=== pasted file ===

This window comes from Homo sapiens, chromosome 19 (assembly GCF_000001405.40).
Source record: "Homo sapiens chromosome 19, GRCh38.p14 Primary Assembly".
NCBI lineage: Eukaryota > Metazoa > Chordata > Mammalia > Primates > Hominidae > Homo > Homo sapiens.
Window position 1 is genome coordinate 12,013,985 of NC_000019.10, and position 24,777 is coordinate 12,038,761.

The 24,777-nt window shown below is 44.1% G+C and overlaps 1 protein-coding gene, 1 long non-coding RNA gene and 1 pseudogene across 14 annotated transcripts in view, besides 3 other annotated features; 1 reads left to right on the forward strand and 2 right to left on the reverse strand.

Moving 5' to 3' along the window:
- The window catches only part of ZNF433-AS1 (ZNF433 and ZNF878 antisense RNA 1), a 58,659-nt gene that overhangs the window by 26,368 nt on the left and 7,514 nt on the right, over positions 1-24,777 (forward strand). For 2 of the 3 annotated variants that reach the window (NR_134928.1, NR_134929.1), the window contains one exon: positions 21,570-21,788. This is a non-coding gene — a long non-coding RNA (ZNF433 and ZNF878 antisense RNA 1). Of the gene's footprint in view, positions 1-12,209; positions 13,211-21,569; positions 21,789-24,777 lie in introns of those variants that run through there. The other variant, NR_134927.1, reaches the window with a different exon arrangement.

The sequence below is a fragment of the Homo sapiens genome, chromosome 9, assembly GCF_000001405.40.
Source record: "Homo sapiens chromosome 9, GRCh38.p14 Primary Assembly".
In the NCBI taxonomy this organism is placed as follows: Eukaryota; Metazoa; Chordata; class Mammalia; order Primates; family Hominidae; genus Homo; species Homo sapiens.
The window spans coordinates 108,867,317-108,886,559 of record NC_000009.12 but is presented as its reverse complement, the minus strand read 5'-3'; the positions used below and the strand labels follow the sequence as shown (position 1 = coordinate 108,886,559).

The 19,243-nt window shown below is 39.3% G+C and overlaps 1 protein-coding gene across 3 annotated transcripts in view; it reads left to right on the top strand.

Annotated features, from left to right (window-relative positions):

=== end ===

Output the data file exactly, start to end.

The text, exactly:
This window comes from Homo sapiens, chromosome 19 (assembly GCF_000001405.40).
Source record: "Homo sapiens chromosome 19, GRCh38.p14 Primary Assembly".
NCBI lineage: Eukaryota > Metazoa > Chordata > Mammalia > Primates > Hominidae > Homo > Homo sapiens.
Window position 1 is genome coordinate 12,013,985 of NC_000019.10, and position 24,777 is coordinate 12,038,761.

The 24,777-nt window shown below is 44.1% G+C and overlaps 1 protein-coding gene, 1 long non-coding RNA gene and 1 pseudogene across 14 annotated transcripts in view, besides 3 other annotated features; 1 reads left to right on the forward strand and 2 right to left on the reverse strand.

Moving 5' to 3' along the window:
- The window catches only part of ZNF433-AS1 (ZNF433 and ZNF878 antisense RNA 1), a 58,659-nt gene that overhangs the window by 26,368 nt on the left and 7,514 nt on the right, over positions 1-24,777 (forward strand). For 2 of the 3 annotated variants that reach the window (NR_134928.1, NR_134929.1), the window contains one exon: positions 21,570-21,788. This is a non-coding gene — a long non-coding RNA (ZNF433 and ZNF878 antisense RNA 1). Of the gene's footprint in view, positions 1-12,209; positions 13,211-21,569; positions 21,789-24,777 lie in introns of those variants that run through there. The other variant, NR_134927.1, reaches the window with a different exon arrangement.

The sequence below is a fragment of the Homo sapiens genome, chromosome 9, assembly GCF_000001405.40.
Source record: "Homo sapiens chromosome 9, GRCh38.p14 Primary Assembly".
In the NCBI taxonomy this organism is placed as follows: Eukaryota; Metazoa; Chordata; class Mammalia; order Primates; family Hominidae; genus Homo; species Homo sapiens.
The window spans coordinates 108,867,317-108,886,559 of record NC_000009.12 but is presented as its reverse complement, the minus strand read 5'-3'; the positions used below and the strand labels follow the sequence as shown (position 1 = coordinate 108,886,559).

The 19,243-nt window shown below is 39.3% G+C and overlaps 1 protein-coding gene across 3 annotated transcripts in view; it reads left to right on the top strand.

Annotated features, from left to right (window-relative positions):